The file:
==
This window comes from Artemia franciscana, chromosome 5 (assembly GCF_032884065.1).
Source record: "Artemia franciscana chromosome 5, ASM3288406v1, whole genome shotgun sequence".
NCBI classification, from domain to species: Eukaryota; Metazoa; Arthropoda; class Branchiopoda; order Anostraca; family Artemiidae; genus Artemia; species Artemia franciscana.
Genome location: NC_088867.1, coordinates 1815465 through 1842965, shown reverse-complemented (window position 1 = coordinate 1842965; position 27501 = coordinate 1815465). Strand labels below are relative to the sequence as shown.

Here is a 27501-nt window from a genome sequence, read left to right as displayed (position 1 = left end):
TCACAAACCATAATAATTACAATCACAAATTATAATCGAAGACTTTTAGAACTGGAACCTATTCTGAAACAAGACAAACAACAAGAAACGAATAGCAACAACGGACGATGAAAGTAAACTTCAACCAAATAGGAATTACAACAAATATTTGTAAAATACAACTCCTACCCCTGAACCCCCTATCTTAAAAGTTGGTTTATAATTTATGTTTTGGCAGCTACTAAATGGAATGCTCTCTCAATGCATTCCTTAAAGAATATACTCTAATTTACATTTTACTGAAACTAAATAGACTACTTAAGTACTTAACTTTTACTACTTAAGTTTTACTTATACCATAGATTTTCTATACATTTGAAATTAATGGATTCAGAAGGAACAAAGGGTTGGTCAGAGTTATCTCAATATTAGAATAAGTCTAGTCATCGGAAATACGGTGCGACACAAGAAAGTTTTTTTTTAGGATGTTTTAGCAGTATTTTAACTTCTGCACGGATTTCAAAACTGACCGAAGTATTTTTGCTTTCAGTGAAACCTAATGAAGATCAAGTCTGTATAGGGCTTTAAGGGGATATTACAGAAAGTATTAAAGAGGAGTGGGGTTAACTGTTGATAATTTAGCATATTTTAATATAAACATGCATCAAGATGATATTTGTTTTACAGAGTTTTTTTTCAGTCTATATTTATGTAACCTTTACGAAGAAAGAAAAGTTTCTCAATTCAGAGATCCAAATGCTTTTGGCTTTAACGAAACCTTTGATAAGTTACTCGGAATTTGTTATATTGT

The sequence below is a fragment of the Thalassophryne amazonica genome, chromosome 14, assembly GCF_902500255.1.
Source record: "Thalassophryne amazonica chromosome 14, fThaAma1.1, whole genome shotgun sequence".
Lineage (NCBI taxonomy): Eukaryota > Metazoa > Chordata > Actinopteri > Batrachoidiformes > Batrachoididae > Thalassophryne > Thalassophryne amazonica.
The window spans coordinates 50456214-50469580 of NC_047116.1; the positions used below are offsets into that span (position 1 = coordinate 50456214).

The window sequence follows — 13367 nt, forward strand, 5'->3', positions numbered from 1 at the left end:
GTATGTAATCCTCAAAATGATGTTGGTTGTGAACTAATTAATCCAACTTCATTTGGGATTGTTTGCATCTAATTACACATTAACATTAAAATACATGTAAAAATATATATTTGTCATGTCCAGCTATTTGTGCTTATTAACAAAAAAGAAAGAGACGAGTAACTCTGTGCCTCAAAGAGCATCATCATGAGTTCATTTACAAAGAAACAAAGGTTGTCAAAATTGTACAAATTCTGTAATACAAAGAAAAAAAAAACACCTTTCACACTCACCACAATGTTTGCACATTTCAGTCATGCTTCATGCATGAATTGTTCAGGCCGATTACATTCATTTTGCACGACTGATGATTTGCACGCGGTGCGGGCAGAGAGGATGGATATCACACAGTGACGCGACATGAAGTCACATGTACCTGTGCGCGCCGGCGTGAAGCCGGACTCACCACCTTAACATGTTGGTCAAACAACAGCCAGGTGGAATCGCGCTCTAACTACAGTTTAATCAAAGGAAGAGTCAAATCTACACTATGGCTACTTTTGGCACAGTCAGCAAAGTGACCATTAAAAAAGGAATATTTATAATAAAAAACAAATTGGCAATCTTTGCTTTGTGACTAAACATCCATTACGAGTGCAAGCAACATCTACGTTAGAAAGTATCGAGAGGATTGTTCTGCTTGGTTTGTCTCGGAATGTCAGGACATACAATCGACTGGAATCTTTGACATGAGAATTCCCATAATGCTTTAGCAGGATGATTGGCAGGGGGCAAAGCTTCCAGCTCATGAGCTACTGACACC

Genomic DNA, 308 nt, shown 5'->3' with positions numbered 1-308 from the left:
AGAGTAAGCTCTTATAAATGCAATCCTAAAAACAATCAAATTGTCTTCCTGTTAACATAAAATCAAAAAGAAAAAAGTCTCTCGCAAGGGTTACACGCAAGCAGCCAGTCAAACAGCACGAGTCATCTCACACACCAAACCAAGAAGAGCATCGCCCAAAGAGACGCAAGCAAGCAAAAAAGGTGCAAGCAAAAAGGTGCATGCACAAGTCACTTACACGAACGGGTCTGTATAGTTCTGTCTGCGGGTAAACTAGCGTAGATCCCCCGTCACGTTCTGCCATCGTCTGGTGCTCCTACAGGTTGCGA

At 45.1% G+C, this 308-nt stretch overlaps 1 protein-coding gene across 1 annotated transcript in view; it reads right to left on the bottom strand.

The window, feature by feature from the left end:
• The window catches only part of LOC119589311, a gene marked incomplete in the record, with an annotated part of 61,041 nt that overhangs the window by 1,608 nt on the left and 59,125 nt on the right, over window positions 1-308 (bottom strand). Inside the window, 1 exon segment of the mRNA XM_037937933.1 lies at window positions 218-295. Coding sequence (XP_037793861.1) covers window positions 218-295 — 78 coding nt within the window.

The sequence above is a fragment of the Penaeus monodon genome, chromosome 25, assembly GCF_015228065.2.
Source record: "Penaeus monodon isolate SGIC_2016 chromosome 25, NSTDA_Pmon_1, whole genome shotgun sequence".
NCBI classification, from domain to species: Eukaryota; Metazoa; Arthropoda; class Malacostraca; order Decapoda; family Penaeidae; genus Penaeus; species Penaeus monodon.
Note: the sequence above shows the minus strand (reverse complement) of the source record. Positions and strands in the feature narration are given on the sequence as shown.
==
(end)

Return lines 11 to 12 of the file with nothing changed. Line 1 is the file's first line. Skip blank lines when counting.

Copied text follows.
The window sequence follows — 13367 nt, forward strand, 5'->3', positions numbered from 1 at the left end:
GTATGTAATCCTCAAAATGATGTTGGTTGTGAACTAATTAATCCAACTTCATTTGGGATTGTTTGCATCTAATTACACATTAACATTAAAATACATGTAAAAATATATATTTGTCATGTCCAGCTATTTGTGCTTATTAACAAAAAAGAAAGAGACGAGTAACTCTGTGCCTCAAAGAGCATCATCATGAGTTCATTTACAAAGAAACAAAGGTTGTCAAAATTGTACAAATTCTGTAATACAAAGAAAAAAAAAACACCTTTCACACTCACCACAATGTTTGCACATTTCAGTCATGCTTCATGCATGAATTGTTCAGGCCGATTACATTCATTTTGCACGACTGATGATTTGCACGCGGTGCGGGCAGAGAGGATGGATATCACACAGTGACGCGACATGAAGTCACATGTACCTGTGCGCGCCGGCGTGAAGCCGGACTCACCACCTTAACATGTTGGTCAAACAACAGCCAGGTGGAATCGCGCTCTAACTACAGTTTAATCAAAGGAAGAGTCAAATCTACACTATGGCTACTTTTGGCACAGTCAGCAAAGTGACCATTAAAAAAGGAATATTTATAATAAAAAACAAATTGGCAATCTTTGCTTTGTGACTAAACATCCATTACGAGTGCAAGCAACATCTACGTTAGAAAGTATCGAGAGGATTGTTCTGCTTGGTTTGTCTCGGAATGTCAGGACATACAATCGACTGGAATCTTTGACATGAGAATTCCCATAATGCTTTAGCAGGATGATTGGCAGGGGGCAAAGCTTCCAGCTCATGAGCTACTGACACC